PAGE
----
Therefore the criterion for evaluating the validity and fruitfulness of a synodal process is whether it, in the present time and in the current historical condition, helps everyone to walk in the faith of the Apostles cherished by Tradition.

The exercise of synodality, if it really is the path of all the baptized and of all bishops as successors of the Apostles, can never be used to move away from the riverbed of the Apostolic Tradition, of the faith transmitted to us by the Apostles, which unites the Catholic Church and the ancient Churches of the East. We share the same Depositum fidei received from the Apostles.


In many cases the synodal path is presented as a dialectical process between different positions that seek to obtain a consensus to maintain or change the position of the Church on an agenda of ecclesially and doctrinally sensitive issues. With dynamics that resemble those of politics and "parliamentarians".

MAR AWA III: Someone told me about this. Perhaps this risk can be run when one passes from a centralized management in which everything is in the hands of a single person to a synodal method of conducting ecclesial dynamics. Yet the synodal model practiced in the Eastern Churches is not interesting because it is closer to the modern management systems of power, but because it is more suitable to manifesting consensus around the Depositum fidei, and to guarding it together.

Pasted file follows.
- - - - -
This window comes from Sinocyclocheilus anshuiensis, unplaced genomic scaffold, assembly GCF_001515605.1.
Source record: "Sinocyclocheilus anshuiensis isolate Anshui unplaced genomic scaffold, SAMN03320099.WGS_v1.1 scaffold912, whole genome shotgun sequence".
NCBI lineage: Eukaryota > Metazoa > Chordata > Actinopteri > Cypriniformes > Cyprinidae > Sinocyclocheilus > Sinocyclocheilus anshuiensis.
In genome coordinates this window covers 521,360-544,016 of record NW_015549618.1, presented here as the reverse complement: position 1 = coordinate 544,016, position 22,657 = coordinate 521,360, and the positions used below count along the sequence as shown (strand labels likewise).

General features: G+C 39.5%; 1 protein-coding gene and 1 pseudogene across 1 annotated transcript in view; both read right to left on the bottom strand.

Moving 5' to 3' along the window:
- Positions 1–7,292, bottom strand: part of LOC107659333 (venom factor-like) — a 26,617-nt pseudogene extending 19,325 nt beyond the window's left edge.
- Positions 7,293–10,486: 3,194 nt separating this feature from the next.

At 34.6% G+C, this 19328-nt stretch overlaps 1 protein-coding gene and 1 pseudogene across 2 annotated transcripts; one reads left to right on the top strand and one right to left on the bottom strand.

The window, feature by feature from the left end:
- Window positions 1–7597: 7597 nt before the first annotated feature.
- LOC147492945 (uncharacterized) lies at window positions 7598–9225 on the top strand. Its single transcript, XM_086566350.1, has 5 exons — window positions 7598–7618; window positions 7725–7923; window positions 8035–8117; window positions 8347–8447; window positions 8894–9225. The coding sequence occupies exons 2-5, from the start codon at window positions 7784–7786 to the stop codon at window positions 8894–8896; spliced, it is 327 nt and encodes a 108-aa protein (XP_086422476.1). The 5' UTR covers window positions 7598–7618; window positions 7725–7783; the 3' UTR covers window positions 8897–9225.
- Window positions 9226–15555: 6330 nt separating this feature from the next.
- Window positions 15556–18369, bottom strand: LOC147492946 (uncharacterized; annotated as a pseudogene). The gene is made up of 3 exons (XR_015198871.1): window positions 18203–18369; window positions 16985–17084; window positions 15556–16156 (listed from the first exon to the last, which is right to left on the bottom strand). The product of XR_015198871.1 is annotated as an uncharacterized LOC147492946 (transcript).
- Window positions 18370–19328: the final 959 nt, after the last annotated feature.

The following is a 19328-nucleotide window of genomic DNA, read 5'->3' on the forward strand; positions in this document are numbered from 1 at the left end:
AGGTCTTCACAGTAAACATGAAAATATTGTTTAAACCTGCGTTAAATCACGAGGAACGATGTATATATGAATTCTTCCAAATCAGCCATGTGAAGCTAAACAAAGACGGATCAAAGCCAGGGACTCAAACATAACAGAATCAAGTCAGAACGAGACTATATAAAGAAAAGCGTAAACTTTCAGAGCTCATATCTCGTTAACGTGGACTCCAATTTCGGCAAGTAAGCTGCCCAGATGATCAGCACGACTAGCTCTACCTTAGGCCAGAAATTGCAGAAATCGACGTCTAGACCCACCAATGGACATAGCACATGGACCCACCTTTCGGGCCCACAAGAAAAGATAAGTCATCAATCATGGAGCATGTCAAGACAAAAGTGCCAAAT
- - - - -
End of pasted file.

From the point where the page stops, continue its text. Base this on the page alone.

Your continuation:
An authentic synodal dynamic arises precisely from the fact that the bishops and all the baptized walk together in the same faith, and converge in seeking together the most suitable forms and practices to bear witness to the same faith in the present time. I imagine that most Catholic bishops also share the desire and willingness to maintain traditional doctrine, even on issues such as marriage.

If the synodal dynamics express the path of the whole Church in the footsteps of the faith of the Apostles, they cannot be used to open divisions among the members of the Church on questions of faith or morals. Rather, the exercise of synodality also serves to maintain unity on the same path of different sensitivities, including those who wish for greater adaptation to the mentality of today's world.


Many Christians leave the Middle East. The Assyrian Patriarchate, on the other hand, returned to Mesopotamia a few years ago, after eight decades of "exile" first in Cyprus and then in the USA. You now reside in Erbil, Iraqi Kurdistan. From your point of view in Iraq, what are the things really necessary to preserve the presence of Christians in the Middle East?

MAR AWA III: It takes commitment at the level of political and military authorities to guarantee security, and that one day, perhaps in a few years, another "Islamic State" returns to spread fear and anguish among Christians. It is also necessary to create job opportunities to guarantee a minimum of economic security. Now, the situation appears difficult for everyone, and it is even more so for the weakest and minority social groups. And the widespread corruption in the country makes everything worse. But there are places where good signs of hope can be seen, as is precisely the case in Iraqi Kurdistan.


The Latin Patriarch Emeritus of Jerusalem Michel Sabbah said that the future of Christians in the Middle East is not a matter of numbers, but of faith.